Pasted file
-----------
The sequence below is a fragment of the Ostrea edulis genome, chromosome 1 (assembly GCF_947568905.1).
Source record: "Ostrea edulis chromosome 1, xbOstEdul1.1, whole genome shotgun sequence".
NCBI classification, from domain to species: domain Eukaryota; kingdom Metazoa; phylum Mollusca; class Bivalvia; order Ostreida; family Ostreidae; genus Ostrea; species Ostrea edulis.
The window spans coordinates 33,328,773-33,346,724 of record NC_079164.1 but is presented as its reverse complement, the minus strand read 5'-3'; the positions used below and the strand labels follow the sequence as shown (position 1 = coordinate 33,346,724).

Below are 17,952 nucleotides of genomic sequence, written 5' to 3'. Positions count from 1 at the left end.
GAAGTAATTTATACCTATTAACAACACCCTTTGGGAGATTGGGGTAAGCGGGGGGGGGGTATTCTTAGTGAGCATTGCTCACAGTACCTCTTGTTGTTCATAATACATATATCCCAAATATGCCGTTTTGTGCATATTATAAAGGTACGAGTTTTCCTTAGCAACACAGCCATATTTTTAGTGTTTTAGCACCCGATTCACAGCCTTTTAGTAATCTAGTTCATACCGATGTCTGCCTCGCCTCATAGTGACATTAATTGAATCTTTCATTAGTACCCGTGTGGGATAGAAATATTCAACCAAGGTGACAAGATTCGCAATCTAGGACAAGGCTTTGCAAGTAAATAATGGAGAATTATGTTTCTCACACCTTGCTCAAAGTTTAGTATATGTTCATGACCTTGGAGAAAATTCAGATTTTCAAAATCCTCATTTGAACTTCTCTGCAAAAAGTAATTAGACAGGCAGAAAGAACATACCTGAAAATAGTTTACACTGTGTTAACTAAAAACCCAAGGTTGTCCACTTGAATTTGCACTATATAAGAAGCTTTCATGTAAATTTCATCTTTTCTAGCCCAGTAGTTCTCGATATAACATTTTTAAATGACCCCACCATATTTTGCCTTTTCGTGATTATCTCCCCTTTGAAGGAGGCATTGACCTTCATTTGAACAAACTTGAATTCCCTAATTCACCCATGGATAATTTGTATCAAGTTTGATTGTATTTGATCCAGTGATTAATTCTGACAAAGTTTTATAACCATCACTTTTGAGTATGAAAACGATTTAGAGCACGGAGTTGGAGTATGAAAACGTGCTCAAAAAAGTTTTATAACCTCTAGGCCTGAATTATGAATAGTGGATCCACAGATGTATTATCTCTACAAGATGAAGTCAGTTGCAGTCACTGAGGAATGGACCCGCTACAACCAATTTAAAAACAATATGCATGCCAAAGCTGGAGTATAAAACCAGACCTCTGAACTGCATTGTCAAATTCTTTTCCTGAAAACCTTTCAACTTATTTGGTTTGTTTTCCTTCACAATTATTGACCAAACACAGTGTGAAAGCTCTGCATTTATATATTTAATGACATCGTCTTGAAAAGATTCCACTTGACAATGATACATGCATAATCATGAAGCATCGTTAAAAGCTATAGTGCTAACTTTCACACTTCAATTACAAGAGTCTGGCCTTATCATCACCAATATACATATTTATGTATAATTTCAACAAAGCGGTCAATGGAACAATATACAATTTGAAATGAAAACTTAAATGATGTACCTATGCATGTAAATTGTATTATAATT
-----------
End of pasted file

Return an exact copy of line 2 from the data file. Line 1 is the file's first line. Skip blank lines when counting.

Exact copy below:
Source record: "Ostrea edulis chromosome 1, xbOstEdul1.1, whole genome shotgun sequence".